On the 100th anniversary of the war, Ned Lebow explores the more surprising advances that came out of the conflict.
Early attempts to transfuse blood into humans often proved fatal because of an immune response that destroys red blood cells. In 1901, Karl Landsteiner of Austria discovered that humans had different blood groups and in 1907, the Czech Jan Janský identified four distinct groups. The first transfusion of stored blood was performed in 1914 by Belgian physician Albert Hustin. British surgeon Geoffrey Keynes would later devise a portable machine to preserve blood which would facilitate battlefield transfusions, while it was an American physician, Oswald Hope Robertson, who created the first blood bank in France during the war.
These transfusions required blood collection and typing, storage and accurate matching of blood type from donor to patient. Doing this helped forge new links between civil servants and the medical profession that would prove essential for later developments such as the National Health Service.
The war made huge demands on production and distribution. Weapons and supplies had to be produced in vast quantities. By 1916 the second largest concentration of British nationals outside London was the British Expeditionary Force in France. Keeping these forces fed, clothed and supplied required new railways, warehouses, barracks, hospitals, and roads. Just 1.5km of trench required 1,450km of barbed wire, six million sandbags, 28,320m3 of timber, and 33,445m2 of corrugated iron. Production and distribution need labour, and this was increasingly supplied by women. As for science specifically, in 1914 Britain imported most of its scientific equipment from Germany. It now had to manufacture its own and draw on native scientific knowledge. All this helped to professionalise science and encourage science education, and led to the creation of numerous state and public scientific institutions.
For the most part the conflict stifled scientific progress, but in one case the thirst for knowledge overcame the war. Britain had banned the circulation of German scientific literature, which infuriated Arthur Eddington, the chief astronomer at the University of Cambridge. This was because he had noticed that the orbit of Mercury varied much less than Newton’s laws suggested and suspected Einstein’s theory of General Relativity held the answer.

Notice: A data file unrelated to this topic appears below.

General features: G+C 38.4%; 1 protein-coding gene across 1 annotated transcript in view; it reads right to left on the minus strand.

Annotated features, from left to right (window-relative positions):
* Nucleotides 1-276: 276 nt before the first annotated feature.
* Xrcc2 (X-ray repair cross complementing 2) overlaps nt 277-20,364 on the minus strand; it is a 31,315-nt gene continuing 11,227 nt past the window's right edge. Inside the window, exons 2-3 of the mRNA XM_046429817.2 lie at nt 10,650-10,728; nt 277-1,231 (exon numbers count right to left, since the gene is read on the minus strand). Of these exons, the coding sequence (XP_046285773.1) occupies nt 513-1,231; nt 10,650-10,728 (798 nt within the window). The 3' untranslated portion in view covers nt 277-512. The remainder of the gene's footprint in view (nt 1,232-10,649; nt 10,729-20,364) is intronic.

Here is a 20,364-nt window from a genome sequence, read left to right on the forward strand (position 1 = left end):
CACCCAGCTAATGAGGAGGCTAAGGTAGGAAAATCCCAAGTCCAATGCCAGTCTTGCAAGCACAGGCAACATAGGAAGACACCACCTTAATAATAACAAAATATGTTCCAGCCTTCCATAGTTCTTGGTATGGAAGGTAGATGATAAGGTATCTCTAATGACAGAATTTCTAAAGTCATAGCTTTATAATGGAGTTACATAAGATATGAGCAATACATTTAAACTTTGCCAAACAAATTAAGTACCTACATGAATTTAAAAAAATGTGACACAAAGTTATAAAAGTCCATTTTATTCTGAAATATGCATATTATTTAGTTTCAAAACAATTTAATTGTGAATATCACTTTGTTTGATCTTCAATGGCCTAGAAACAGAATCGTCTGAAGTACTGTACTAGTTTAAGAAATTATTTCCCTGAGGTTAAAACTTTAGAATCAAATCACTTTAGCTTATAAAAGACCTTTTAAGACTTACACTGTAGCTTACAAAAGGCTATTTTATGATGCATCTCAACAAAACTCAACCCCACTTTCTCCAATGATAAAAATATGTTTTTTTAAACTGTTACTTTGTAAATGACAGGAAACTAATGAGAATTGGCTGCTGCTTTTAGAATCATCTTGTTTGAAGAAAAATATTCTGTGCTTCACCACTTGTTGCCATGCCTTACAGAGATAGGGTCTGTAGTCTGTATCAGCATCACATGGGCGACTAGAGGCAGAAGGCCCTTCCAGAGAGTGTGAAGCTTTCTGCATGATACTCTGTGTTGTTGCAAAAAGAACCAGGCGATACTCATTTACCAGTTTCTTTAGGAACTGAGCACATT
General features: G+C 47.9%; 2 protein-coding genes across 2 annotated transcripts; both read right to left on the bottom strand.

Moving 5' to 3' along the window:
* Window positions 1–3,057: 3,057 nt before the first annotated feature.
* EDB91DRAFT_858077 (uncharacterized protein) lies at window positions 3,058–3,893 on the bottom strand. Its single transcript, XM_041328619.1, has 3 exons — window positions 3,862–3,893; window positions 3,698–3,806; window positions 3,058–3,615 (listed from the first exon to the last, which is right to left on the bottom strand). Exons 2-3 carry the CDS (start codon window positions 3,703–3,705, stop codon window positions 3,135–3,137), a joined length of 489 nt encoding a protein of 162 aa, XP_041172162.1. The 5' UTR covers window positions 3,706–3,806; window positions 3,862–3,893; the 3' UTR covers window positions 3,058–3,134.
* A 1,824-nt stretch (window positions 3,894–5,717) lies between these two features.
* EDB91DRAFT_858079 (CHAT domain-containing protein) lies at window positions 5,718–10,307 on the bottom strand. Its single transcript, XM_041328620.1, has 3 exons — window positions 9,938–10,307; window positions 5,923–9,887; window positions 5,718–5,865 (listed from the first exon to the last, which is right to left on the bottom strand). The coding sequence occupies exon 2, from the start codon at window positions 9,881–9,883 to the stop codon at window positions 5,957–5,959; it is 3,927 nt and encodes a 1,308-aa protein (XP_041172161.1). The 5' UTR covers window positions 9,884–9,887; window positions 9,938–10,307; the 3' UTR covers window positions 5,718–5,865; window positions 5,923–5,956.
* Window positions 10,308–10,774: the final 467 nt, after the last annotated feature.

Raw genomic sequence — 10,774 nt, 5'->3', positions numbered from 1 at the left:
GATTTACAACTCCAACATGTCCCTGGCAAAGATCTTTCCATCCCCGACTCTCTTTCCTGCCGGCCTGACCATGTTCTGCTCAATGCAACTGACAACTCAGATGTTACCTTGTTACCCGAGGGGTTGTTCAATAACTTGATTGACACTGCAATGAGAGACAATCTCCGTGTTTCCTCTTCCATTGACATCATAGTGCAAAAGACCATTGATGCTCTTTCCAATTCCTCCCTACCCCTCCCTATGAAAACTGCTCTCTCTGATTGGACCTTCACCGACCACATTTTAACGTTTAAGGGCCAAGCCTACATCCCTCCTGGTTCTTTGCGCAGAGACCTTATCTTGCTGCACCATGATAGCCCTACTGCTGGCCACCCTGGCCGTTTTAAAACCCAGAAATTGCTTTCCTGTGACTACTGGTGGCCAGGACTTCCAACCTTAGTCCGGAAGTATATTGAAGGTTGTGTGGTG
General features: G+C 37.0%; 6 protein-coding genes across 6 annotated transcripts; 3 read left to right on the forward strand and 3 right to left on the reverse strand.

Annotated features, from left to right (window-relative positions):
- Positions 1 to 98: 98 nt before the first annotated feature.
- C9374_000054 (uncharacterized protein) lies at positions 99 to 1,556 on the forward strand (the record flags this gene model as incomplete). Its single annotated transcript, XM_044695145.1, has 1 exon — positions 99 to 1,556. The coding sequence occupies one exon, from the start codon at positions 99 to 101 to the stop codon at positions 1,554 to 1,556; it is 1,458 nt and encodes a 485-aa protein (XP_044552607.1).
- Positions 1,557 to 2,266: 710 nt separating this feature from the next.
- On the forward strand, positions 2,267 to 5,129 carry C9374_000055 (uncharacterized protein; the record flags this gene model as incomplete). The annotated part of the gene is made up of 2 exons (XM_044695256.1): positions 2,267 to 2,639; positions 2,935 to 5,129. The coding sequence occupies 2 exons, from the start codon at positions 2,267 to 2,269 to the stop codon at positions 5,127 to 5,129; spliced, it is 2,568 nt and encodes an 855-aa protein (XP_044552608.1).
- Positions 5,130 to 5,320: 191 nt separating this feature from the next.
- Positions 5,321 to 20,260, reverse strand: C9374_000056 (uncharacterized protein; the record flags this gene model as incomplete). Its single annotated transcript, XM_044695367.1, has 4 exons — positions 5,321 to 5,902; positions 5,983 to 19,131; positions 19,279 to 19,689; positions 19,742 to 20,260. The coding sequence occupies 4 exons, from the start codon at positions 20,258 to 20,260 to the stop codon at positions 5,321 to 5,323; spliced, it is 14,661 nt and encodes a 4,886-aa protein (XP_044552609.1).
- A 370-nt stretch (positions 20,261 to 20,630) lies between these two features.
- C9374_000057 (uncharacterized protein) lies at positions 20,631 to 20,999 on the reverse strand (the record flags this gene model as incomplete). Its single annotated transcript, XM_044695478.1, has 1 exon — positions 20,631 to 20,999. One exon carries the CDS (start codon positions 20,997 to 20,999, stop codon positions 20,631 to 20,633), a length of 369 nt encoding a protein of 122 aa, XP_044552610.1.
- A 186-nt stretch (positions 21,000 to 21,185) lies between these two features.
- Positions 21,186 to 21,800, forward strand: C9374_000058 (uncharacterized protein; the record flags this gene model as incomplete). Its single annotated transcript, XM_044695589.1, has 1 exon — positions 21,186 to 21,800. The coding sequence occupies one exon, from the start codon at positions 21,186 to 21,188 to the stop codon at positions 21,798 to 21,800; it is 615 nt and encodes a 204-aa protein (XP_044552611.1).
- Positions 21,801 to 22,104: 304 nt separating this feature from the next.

One of its key ideas is that space is shaped by mass, which provided an explanation of Mercury’s anomalous orbit. Eddington realised that he could prove Einstein’s contention that light waves are deflected by mass by taking pictures of stars during the solar eclipse of May 1919. He overcame the anti-German sentiment of the Royal Society to gain funding for an expedition to the West African island of Príncipe, where the eclipse would be total. Photographs that Eddington analysed provided the first observational confirmation of Einstein’s theory.
Early aeroplanes were handicapped by the weight of their engines, which had steel radiators and water for cooling. In 1908, French engineers invented the rotary engine, which had spinning, air-cooled cylinders. Aircraft engines in 1914 produced a measly 50hp, but the output was soon greatly improved by British, French and German engine manufacturers competing for aerial supremacy. For example, the Rolls-Royce Eagle and Falcon were the first in a famous line of engines. The Mark VII had 375hp, powering the Vimy heavy bomber that John Alcock and Arthur Whitten Brown flew across the Atlantic in June 1919. Better wings were also developed to exploit the power of these new engines. At the Institute for Theoretical Physics at the University of Göttingen, Ludwig Prandtl did pioneering work on aerofoils, drag and the lift properties of wings. Using a wind tunnel, Prandtl pioneered the science of aerodynamics and created the ‘thick wing’ that gave fighter planes the ability to climb at much steeper angles without stalling. Better aircraft needed better control systems and navigation. Early groundto- air signalling used flags and lamps. But in 1916, technicians in San Diego sent a radio message 225km (140 miles), and then messages between planes. By 1917, the US Army had two-way radios on its fighter planes in France.
Public health had improved greatly during the 19th Century, and World War I witnessed further improvements with the development of the sanitary towel. Where women had traditionally used washable underwear or rags, French nurses on the frontline were the first to employ the newly invented cellulose material that was used for wartime bandages. British and American nurses soon adopted the same practice, as did many women in uniform. In 1920, US company Kimberly-Clark began to produce ‘cellucotton’ sanitary towels commercially under the brand name Kotex (cotton plus texture). (Source BBC)